Police in Barcelona have thwarted an alleged plot to blow up the homes of military officers on the eve of home-rule referendums in Spains most populous and industrialised regions, Catalonia and the Basque country.
GV Crowds arriving at hall in Guernica
SV INTERIOR PNU leader Carlos Garaicoechea enters hall and receives applause
CU Crowd clapping and waving flag (2 SHOTS)
GV PAN OVER Large crowd in hall
SV Garicoechea speaking (3 SHOTS)
SV Camera team filming rally and crowds applauding (2 SHOTS)
CU Band playing Basque song
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Background: Police in Barcelona have thwarted an alleged plot to blow up the homes of military officers on the eve of home-rule referendums in Spains most populous and industrialised regions, Catalonia and the Basque country. More than 350-people were evacuated from their homes after the discovery of a fifty metre (165-feet) tunnel dug in the direction of four blocks of flats. Police found cables in the tunnel and a government spokesman said it had been clearly dug to plant explosives beneath the military homes.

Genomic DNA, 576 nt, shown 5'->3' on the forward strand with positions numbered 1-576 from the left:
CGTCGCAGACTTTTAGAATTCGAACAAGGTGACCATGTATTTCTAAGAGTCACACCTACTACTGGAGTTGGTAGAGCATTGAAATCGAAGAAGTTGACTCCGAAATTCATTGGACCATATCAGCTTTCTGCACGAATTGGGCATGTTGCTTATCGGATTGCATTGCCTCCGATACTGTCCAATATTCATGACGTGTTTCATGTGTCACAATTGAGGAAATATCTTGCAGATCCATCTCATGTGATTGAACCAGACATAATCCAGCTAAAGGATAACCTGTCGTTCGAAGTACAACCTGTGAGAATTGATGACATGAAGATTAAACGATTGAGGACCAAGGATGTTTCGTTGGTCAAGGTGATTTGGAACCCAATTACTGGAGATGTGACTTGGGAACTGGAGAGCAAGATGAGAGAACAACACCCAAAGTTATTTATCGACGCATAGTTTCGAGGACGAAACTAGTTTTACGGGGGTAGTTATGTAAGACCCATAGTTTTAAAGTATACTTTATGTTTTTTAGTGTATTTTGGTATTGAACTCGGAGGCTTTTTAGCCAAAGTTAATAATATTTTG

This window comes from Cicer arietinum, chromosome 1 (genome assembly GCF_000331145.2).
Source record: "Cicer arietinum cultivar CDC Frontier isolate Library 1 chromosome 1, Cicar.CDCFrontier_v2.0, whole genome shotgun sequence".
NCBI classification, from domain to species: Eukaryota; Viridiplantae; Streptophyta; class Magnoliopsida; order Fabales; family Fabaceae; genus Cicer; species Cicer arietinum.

SYNOPSIS: The discovery heightened fears of an attempt by guerrillas to sabotage Thursday's (25 October) voting on statutes which would restore considerable autonomy to Catalonia and the Basque country after 40-years of direct rule from Madrid. It came as supporters of the statutes made their final efforts to try to avoid a low turn out at the twin referendums. In Guernica, the moderate Basque Nationalist Party held a rally to urge people to take part. It was one of the last chances to drum up support before official campaigning ended to give voters a day to reflect before going to the polls. Party Leaders Carlos Garaicoechea told the rally a sixty per cent turnout would be enough to ensure success.
The Nationalist Party is fighting the left wing Separatist Coalition "Herri Batasuna" which has campaigned for abstention, fearing the home rule statutes would take away the chance of independence for the Basque country. Most observers believe the referendums will overwhelmingly favour of statutes, but a low turnout could weaken the home rule assembles the governments before they could take wide control of public services. The Madrid government fears it would also mean a set back in its campaign against the Separatist guerrilla group E.T.A.